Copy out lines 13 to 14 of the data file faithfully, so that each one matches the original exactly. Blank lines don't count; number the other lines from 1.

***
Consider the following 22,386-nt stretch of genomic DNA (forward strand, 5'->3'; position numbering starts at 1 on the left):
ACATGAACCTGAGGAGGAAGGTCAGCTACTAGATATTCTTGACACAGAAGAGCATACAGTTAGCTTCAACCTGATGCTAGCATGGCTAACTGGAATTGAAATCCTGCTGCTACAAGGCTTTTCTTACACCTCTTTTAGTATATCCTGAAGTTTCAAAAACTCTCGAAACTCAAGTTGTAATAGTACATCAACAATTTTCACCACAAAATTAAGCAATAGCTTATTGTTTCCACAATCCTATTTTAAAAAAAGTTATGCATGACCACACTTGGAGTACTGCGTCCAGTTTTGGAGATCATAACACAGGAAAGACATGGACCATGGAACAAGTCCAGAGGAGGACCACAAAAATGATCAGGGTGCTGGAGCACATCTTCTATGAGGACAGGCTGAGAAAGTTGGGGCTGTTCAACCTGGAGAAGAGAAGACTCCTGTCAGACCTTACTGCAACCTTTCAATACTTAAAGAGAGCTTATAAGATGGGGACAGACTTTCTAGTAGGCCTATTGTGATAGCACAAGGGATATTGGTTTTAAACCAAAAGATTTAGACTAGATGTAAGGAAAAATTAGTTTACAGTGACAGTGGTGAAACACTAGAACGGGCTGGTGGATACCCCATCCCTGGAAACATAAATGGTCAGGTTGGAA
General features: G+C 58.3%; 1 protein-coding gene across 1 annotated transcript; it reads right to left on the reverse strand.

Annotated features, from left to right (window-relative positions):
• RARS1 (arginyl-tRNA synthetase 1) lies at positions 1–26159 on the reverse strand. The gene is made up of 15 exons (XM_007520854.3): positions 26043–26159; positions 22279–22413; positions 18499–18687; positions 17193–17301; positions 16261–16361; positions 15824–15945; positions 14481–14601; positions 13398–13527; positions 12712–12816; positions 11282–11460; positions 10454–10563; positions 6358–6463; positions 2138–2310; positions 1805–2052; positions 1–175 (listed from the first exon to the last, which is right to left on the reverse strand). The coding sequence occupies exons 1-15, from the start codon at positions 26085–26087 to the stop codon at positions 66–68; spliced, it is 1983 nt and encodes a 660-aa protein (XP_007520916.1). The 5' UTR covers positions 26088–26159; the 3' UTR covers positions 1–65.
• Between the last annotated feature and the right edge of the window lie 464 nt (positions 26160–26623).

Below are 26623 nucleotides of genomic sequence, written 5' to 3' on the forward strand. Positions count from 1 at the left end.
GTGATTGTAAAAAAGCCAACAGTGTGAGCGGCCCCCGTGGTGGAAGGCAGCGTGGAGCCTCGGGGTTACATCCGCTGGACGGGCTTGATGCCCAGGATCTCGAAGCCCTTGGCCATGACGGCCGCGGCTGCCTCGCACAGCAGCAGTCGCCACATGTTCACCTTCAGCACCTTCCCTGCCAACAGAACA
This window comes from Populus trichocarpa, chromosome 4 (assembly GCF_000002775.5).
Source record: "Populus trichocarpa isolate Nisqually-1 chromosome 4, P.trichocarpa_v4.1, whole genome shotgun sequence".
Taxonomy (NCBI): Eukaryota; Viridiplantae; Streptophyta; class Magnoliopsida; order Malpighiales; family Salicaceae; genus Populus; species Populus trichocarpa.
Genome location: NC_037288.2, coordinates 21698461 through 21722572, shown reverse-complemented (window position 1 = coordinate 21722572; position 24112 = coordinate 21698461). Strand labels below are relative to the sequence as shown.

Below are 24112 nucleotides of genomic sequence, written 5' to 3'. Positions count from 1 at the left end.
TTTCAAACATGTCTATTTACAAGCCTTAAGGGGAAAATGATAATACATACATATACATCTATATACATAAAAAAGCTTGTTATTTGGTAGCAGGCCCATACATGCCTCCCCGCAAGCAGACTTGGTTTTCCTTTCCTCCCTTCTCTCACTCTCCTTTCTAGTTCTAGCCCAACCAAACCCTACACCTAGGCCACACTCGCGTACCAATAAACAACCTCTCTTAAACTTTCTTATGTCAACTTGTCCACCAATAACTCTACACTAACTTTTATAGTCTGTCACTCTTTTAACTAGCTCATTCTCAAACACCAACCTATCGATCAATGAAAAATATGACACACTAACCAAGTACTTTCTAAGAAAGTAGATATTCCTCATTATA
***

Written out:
Below are 24112 nucleotides of genomic sequence, written 5' to 3'. Positions count from 1 at the left end.
TTTCAAACATGTCTATTTACAAGCCTTAAGGGGAAAATGATAATACATACATATACATCTATATACATAAAAAAGCTTGTTATTTGGTAGCAGGCCCATACATGCCTCCCCGCAAGCAGACTTGGTTTTCCTTTCCTCCCTTCTCTCACTCTCCTTTCTAGTTCTAGCCCAACCAAACCCTACACCTAGGCCACACTCGCGTACCAATAAACAACCTCTCTTAAACTTTCTTATGTCAACTTGTCCACCAATAACTCTACACTAACTTTTATAGTCTGTCACTCTTTTAACTAGCTCATTCTCAAACACCAACCTATCGATCAATGAAAAATATGACACACTAACCAAGTACTTTCTAAGAAAGTAGATATTCCTCATTATA